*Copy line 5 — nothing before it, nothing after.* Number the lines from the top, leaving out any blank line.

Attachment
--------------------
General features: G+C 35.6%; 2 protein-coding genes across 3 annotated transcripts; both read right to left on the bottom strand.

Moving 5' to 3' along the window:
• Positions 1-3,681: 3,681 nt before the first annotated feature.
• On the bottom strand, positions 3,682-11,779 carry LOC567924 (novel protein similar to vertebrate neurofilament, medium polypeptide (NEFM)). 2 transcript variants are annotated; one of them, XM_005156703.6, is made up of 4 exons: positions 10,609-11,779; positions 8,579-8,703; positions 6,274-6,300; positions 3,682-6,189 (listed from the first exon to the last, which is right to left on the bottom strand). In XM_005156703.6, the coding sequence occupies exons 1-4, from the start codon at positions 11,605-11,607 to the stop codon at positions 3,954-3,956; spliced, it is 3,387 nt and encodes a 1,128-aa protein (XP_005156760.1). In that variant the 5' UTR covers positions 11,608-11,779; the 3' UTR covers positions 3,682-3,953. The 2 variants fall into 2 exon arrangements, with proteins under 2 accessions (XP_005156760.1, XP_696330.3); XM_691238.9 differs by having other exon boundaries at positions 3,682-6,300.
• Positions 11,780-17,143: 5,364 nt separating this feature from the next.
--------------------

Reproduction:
• Positions 11,780-17,143: 5,364 nt separating this feature from the next.